Equifax Inc. learned about a major breach of its computer systems in March — almost five months before the date it has publicly disclosed, according to three people familiar with the situation.
In a statement, the company said the March breach was not related to the hack that exposed the personal and financial data on 143 million U.S. consumers, but one of the people said the breaches involve the same intruders. Either way, the revelation that the 118-year-old credit-reporting agency suffered two major incidents in the span of a few months adds to a mounting crisis at the company, which is the subject of multiple investigations and announced the retirement of two of its top security executives on Friday.
Equifax hired the security firm Mandiant on both occasions and may have believed it had the initial breach under control, only to have to bring the investigators back when it detected suspicious activity again on July 29, two of the people said.
Equifax’s hiring of Mandiant the first time was unrelated to the July 29 incident, the company spokesperson said. Vitor De Souza, senior vice president for global marketing at FireEye Inc., Mandiant’s parent company, declined to comment.
The revelation of a March breach will complicate the company’s efforts to explain a series of unusual stock sales by Equifax executives. If it’s shown that those executives did so with the knowledge that either or both breaches could damage the company, they could be vulnerable to charges of insider trading. The U.S. Justice Department has opened a criminal investigation into the stock sales, according to people familiar with the probe.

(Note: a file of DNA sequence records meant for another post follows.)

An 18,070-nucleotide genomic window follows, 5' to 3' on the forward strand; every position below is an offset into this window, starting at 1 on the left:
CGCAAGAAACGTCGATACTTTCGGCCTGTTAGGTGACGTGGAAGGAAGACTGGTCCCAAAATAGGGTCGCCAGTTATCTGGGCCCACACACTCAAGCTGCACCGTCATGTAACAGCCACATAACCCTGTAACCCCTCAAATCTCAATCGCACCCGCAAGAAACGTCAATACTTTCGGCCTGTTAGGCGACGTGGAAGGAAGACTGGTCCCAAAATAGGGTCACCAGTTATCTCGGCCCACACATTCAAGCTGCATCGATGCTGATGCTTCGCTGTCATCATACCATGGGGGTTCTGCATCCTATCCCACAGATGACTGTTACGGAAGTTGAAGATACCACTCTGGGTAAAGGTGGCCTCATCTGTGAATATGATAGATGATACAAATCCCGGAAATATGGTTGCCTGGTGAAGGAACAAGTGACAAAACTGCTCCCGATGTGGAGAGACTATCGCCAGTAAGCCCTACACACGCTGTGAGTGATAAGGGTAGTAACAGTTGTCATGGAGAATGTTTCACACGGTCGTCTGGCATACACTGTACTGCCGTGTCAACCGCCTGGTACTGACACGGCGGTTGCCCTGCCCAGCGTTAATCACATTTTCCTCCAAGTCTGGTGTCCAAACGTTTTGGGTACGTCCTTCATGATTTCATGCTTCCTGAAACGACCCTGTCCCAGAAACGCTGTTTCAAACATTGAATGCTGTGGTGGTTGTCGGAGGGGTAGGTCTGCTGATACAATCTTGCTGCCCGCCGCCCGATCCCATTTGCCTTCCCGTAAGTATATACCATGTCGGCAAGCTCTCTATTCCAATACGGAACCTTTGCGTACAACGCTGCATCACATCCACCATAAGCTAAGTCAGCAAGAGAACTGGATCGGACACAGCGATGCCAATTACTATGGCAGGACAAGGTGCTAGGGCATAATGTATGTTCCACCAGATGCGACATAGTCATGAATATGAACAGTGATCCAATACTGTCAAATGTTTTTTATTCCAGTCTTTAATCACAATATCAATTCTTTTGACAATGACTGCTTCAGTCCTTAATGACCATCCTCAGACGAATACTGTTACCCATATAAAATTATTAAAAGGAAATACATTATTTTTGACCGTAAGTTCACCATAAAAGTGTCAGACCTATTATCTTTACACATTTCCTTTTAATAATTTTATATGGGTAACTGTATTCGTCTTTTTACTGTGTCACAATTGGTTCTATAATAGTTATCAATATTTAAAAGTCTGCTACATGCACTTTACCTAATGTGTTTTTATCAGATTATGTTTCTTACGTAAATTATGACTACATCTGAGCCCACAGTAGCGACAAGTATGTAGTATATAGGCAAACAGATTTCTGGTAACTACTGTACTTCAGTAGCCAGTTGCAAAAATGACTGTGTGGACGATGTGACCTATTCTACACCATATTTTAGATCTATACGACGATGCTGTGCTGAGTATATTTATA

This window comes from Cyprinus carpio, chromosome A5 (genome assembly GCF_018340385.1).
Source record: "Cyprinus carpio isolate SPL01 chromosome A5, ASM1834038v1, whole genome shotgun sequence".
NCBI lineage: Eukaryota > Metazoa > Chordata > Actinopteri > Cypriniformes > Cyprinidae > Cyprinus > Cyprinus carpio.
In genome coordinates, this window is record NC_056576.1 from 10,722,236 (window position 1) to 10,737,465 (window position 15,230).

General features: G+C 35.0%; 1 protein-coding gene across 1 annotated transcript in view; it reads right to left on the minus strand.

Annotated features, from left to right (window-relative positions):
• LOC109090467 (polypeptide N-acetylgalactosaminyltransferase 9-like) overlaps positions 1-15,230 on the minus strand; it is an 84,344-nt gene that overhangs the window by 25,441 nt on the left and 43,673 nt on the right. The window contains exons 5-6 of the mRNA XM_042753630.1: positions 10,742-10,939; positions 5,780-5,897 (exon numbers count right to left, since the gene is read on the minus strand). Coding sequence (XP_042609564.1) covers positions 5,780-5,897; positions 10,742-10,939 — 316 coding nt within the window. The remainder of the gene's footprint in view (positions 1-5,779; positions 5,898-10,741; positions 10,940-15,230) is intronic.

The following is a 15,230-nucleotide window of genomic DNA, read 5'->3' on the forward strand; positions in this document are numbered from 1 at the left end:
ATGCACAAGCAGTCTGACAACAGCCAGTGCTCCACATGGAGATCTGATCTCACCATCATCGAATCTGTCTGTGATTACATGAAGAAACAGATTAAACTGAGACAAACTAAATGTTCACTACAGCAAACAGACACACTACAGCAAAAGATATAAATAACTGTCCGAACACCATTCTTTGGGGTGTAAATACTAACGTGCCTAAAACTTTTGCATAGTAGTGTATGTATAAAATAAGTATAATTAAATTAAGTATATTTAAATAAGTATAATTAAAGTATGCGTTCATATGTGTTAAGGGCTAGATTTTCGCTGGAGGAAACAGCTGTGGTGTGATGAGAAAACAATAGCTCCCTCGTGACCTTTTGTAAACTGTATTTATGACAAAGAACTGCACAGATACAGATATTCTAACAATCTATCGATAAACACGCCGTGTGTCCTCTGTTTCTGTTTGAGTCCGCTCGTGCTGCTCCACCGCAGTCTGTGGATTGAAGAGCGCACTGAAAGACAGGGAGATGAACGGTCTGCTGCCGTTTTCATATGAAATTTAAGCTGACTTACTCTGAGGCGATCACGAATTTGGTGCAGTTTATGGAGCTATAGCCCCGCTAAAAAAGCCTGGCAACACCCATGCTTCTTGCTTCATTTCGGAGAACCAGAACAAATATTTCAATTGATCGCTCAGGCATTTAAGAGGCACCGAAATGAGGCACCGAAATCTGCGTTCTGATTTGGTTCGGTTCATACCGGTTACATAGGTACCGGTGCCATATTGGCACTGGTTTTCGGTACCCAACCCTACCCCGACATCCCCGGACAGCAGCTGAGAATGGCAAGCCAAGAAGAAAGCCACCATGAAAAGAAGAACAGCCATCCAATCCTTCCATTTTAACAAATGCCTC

Equifax has said the executives had no knowledge that an intrusion had occurred when the transactions were made. The company’s shares fell as much as 1.3 percent in after-hours trading. The stock closed at $94.38 in New York on Monday.
New questions about Equifax’s timeline are also likely to become central to the crush of lawsuits being filed against the Atlanta-based company. Investigators and consumers alike want to know how a trusted custodian of so many Americans’ private data could let hackers gain access to the most important details of financial identity, including social security and driver’s license numbers, and steal credit card numbers.
In public statements since disclosing the intrusion on Sept. 7, Equifax said it became aware of the breach only after the data taken by the hackers had been gone for months. The company said it discovered the incident on July 29 and “acted immediately to stop the intrusion and conduct a forensic review.” Equifax hired Mandiant to help with the probe on Aug. 2, and said the investigators eventually learned that the hackers had accessed the data in mid-May.
There’s no evidence that the publicly disclosed chronology is inaccurate, but it leaves out a set of key events that began earlier this spring, the people familiar with the probe said.
In early March, they said, Equifax began notifying a small number of outsiders and banking customers that it had suffered a breach and was bringing in a security firm to help investigate. The company’s outside counsel, Atlanta-based law firm King & Spalding, first engaged Mandiant at about that time. While it’s not clear how long the Mandiant and Equifax security teams conducted that probe, one person said there are indications it began to wrap up in May. Equifax has yet to disclose that March breach to the public.
One possible explanation, according to several veteran security experts consulted by Bloomberg, is that the investigation didn’t uncover evidence that data was accessed. Most data breach disclosure laws kick in only once there’s evidence that sensitive personal identifying information like social security numbers and birth dates have been taken. The Equifax spokesperson said the company complied fully with all consumer notification requirements related to the March incident.